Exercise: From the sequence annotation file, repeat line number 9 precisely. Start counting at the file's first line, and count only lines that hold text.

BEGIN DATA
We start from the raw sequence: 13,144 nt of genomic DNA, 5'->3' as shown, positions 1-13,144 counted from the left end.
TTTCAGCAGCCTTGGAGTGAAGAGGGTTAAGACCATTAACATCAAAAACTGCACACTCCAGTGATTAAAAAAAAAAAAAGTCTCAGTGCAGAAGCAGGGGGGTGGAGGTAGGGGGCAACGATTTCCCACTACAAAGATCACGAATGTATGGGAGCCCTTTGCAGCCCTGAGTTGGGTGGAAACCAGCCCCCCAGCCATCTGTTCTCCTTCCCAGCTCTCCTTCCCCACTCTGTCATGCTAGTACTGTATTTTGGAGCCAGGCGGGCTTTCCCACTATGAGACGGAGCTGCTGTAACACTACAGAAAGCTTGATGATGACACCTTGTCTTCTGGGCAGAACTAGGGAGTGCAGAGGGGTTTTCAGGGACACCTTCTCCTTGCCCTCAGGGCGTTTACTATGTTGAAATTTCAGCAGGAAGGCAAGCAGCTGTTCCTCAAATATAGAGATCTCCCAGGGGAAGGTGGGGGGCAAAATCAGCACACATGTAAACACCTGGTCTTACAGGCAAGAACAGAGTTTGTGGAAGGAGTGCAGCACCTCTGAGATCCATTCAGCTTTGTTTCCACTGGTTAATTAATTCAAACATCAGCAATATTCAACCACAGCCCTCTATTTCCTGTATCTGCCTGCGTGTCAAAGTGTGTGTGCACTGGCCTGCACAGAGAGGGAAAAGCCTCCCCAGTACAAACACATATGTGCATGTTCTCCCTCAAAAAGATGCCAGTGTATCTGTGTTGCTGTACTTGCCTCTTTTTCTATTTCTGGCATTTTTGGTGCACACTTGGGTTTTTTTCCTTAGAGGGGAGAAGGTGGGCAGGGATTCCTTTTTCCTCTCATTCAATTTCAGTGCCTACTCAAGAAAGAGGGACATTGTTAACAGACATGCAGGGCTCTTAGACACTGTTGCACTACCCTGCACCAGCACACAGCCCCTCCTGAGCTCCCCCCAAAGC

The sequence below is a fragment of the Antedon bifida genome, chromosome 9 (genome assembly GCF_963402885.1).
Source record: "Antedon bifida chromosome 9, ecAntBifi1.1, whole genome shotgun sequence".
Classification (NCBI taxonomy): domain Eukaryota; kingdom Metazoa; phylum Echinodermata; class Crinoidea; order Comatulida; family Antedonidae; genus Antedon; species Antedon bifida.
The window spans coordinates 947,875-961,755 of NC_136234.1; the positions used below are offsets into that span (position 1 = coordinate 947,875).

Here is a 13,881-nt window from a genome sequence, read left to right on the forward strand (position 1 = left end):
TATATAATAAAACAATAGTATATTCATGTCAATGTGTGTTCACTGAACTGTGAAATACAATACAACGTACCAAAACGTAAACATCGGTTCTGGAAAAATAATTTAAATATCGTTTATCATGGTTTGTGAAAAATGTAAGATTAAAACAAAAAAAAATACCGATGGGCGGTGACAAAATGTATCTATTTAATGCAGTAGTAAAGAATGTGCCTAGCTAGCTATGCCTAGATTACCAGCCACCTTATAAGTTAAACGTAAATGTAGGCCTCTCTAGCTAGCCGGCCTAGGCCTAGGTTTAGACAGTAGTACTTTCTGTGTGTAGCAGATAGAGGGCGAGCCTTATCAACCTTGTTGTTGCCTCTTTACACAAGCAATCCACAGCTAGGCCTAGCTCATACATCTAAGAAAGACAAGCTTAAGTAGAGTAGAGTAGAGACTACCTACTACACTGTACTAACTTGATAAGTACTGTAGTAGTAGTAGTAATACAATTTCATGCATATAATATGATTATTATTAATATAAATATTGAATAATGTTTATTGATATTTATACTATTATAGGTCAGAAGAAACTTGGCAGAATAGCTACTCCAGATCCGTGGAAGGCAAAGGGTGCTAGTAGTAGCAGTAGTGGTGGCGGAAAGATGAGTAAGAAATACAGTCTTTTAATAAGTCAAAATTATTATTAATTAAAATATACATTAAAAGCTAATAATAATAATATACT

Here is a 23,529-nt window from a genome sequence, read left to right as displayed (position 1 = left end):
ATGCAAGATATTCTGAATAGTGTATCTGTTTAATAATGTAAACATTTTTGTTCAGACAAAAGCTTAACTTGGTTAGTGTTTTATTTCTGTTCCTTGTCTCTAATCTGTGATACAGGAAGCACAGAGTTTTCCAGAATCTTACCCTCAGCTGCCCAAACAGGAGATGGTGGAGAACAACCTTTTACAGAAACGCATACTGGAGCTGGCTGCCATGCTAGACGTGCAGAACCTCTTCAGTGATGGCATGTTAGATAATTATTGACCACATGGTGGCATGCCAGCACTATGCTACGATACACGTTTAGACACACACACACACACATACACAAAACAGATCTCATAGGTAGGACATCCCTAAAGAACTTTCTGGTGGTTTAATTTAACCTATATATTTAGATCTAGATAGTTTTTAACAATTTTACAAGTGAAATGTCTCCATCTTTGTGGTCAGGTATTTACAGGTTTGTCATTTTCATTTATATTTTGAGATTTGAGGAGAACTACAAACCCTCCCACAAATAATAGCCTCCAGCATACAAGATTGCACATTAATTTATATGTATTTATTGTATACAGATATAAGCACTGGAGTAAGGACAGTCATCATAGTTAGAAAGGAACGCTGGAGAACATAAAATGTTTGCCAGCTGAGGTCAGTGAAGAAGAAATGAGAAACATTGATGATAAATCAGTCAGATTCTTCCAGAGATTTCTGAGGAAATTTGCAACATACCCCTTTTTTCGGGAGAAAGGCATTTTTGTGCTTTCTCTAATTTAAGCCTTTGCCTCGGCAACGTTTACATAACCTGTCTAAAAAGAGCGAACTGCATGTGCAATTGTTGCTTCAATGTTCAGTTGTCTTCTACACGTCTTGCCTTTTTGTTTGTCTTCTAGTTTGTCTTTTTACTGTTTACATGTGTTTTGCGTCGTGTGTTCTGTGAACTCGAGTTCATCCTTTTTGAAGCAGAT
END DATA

Here is a 23,529-nt window from a genome sequence, read left to right as displayed (position 1 = left end):